CareNow® - February 07, 2022

Sudden cardiac arrest (SCA) happens to 300,000 people a year, and 85% of the time, it happens outside of a hospital setting. It could happen to anyone at any age in your home or in your neighborhood. There's no better way to increase the odds of a good outcome than taking time to learn cardiopulmonary resuscitation (CPR). What Is Sudden Cardiac Arrest? 

SCA is different from a heart attack. While heart attacks occur when a blockage prevents blood flow to the heart, SCA causes the heart to stop pumping blood to the rest of the body. Without blood, the brain and vital organs begin to die within minutes. Doing chest compressions helps to preserve the brain and organs until emergency workers can arrive. 

CPR can save the life of someone you love, seven out of 10 cases of sudden cardiac arrest happen at home. Most cases involve older adults with cardiovascular disease, but not always. In fact, SCA is the leading cause of death among young high school and college athletes. SCA is also on the rise among children

Both detected and undetected heart issues could put anyone at risk. If SCA happens, the odds are that it will happen in your home rather than at the hospital. If you can perform CPR on your loved one, you can help their blood to keep circulating while waiting on professional medical help and double their chance of survival. 

Learning CPR Will Make You a Resource for Your Community

Believe it or not, only 15-30 percent of people who suffer cardiac arrest receive CPR. Bystanders are often afraid of doing more harm to the person or are worried about legal risks. When facing a life-or-death situation, CPR should always be performed.Taking a class at an organization like the Red Cross will prepare you for a critical moment either at home, at work or in your community. CPR classes cover procedures for adults as well as children. Some courses offer education in using automated external defibrillators (AED), which are often on hand in offices and public places.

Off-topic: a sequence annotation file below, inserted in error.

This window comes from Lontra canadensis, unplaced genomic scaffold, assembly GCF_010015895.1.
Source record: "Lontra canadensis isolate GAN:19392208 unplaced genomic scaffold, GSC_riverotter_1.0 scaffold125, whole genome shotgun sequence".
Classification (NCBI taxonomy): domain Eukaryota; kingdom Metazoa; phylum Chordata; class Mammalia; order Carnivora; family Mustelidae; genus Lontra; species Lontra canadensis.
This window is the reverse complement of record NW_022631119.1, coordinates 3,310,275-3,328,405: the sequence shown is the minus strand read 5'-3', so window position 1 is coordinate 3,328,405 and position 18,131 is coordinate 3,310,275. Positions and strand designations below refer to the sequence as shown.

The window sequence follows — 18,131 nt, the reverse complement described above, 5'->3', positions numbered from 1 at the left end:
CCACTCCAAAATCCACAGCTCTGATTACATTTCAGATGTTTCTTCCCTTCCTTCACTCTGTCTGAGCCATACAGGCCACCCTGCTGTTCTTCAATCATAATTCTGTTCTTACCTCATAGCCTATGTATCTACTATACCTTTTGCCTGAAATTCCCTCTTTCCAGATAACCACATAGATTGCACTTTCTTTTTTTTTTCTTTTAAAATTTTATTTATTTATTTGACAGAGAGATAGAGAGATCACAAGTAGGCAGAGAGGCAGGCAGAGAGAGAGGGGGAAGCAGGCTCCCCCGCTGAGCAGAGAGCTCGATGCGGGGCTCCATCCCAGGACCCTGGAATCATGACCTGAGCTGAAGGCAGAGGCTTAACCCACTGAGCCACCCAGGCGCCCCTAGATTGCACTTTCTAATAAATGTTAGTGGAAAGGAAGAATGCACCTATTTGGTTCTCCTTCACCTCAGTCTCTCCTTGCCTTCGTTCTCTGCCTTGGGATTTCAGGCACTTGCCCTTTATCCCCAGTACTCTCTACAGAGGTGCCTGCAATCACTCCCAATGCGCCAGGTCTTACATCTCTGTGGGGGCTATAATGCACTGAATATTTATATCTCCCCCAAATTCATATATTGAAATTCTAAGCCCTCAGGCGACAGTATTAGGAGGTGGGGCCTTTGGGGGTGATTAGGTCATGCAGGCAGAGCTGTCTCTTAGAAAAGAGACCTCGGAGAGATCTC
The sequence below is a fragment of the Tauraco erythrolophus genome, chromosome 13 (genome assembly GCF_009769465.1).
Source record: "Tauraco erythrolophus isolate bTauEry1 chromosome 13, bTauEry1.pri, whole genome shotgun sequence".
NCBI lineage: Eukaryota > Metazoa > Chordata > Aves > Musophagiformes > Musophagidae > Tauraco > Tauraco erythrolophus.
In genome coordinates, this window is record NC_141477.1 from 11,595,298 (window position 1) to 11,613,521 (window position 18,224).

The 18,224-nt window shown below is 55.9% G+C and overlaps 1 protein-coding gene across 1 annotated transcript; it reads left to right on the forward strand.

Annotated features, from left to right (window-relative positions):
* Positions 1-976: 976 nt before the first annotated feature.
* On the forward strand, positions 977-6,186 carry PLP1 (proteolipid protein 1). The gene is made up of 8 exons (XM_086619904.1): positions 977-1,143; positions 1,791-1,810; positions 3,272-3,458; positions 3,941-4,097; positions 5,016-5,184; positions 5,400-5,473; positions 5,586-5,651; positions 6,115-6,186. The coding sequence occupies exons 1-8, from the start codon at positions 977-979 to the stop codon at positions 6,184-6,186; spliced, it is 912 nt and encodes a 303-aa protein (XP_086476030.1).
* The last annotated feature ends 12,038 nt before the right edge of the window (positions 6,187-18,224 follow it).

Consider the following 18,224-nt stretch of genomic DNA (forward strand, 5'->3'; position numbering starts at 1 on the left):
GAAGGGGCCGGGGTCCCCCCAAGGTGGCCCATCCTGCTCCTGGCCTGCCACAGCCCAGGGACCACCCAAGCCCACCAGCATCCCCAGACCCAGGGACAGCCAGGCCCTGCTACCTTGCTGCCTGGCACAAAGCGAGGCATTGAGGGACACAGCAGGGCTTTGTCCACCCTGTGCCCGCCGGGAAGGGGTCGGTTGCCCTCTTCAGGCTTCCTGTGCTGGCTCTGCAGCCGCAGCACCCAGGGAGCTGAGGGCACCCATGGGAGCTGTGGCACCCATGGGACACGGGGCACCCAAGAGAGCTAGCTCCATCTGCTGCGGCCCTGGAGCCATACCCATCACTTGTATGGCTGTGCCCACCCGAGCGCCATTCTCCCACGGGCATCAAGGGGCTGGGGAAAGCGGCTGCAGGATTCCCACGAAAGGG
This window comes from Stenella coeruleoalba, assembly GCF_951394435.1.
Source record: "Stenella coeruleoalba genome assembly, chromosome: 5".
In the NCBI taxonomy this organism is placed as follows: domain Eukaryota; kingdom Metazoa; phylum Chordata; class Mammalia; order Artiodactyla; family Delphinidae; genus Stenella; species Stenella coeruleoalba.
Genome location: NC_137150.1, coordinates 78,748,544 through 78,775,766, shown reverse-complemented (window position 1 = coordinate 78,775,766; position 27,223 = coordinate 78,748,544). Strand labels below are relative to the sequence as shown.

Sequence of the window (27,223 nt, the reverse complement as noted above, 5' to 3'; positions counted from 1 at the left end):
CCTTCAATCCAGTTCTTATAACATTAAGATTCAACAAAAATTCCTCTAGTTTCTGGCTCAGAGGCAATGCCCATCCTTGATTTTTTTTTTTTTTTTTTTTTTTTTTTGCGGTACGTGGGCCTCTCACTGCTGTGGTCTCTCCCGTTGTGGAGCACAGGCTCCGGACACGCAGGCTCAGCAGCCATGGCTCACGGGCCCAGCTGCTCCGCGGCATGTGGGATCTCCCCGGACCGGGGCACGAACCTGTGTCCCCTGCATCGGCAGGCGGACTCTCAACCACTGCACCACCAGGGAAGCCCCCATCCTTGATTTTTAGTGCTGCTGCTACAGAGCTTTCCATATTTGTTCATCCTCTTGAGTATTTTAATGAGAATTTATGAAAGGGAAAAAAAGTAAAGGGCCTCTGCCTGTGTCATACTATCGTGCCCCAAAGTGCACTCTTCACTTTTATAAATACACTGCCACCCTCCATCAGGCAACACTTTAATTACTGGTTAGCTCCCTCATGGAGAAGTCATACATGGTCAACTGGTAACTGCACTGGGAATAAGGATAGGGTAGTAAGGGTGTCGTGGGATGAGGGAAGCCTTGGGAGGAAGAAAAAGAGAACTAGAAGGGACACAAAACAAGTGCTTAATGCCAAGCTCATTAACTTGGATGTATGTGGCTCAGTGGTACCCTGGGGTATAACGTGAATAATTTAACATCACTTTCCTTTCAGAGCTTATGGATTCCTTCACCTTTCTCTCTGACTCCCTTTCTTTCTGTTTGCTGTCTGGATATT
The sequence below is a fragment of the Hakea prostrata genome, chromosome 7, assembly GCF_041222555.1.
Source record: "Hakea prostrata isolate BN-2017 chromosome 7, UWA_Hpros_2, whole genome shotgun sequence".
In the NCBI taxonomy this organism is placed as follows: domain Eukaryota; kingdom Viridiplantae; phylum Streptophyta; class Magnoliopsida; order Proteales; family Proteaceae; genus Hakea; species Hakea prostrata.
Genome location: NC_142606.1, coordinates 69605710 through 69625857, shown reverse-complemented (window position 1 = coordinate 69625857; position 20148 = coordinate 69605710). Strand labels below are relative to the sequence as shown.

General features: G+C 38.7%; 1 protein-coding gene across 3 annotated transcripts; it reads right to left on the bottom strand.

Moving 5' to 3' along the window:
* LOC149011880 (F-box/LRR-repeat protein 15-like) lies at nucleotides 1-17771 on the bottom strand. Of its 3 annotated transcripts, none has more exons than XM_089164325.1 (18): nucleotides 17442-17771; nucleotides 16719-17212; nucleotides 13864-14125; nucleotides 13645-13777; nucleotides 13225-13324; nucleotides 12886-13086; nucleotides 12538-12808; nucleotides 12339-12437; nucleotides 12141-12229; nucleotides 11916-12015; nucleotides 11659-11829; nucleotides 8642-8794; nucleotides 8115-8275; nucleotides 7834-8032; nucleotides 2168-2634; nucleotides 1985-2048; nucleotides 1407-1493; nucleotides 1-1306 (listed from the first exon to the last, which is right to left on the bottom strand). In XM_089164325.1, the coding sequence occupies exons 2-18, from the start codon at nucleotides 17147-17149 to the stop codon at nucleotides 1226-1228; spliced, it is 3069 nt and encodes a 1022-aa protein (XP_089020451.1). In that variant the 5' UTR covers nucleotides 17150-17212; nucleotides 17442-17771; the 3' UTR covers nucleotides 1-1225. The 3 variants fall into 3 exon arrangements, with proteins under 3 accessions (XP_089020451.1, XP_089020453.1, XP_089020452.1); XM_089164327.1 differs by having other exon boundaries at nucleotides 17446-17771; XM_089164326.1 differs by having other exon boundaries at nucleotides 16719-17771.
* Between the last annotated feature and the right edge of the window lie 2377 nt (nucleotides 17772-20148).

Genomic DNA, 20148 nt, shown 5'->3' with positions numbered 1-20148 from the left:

When you take a CPR class, you will likely learn life-saving techniques for infants, children and adults, as well as choking prevention and how to use an AED. Most courses blend video instruction with instructor-led training that allows you to complete coursework in one sitting.

Many courses provide knowledge and training in basic first aid. You’ll likely learn how to control bleeding, use an EpiPen (a device that delivers medication for life-threatening allergic reactions) and assess someone’s immediate medical threat.

CPR courses usually teach one- or two-person CPR. You’ll have the opportunity to learn and test on a CPR manikin that provides real-time feedback.

You will also learn boundaries and what you can and cannot do when helping someone with a medical emergency. Knowing your limitations can give you confidence in knowing your role to help someone who is sick or injured and keep them safe until medical help arrives. Some course graduates go on to be advocates for CPR training in their communities and workplaces. Your office or place of employment, for instance, may or may not have an AED machine. If it does, you could become the person who ensures that everyone knows where it is and how to use it. 

A Few Things to Note About CPR

If you find yourself in a situation where CPR is needed, there are a few things you should know. First and foremost, 911 should be called immediately no matter what. Ideally, there will be someone else nearby who can call 911 while you begin looking for a defibrillator and begin CPR.

Secondly, when performing CPR, remember to push down hard and fast right in the middle of the chest at a rate of 100 to 120 pushes per minute. Once the chest comes back up to its normal position after you’ve pushed, you may push again.

According to the American Heart Association (AHA), a good rule of thumb is to time your pushes to the beat of “Stayin’ Alive.” Remember: this method of CPR does not require you to breathe into someone’s mouth; it is considered hands-only.

Lastly, you should always keep performing CPR until the medical professionals arrive. If someone with more formal CPR training shows up, you can also let them take over; however, it’s critical that CPR is kept up until you receive more help.

After the heart stops beating, you have between four and six minutes before brain death occurs. When you perform CPR, you’re able to keep the blood inside the body flowing and provide much-needed oxygen to the brain and other organs. This allows the victim a higher chance of making a full recovery.

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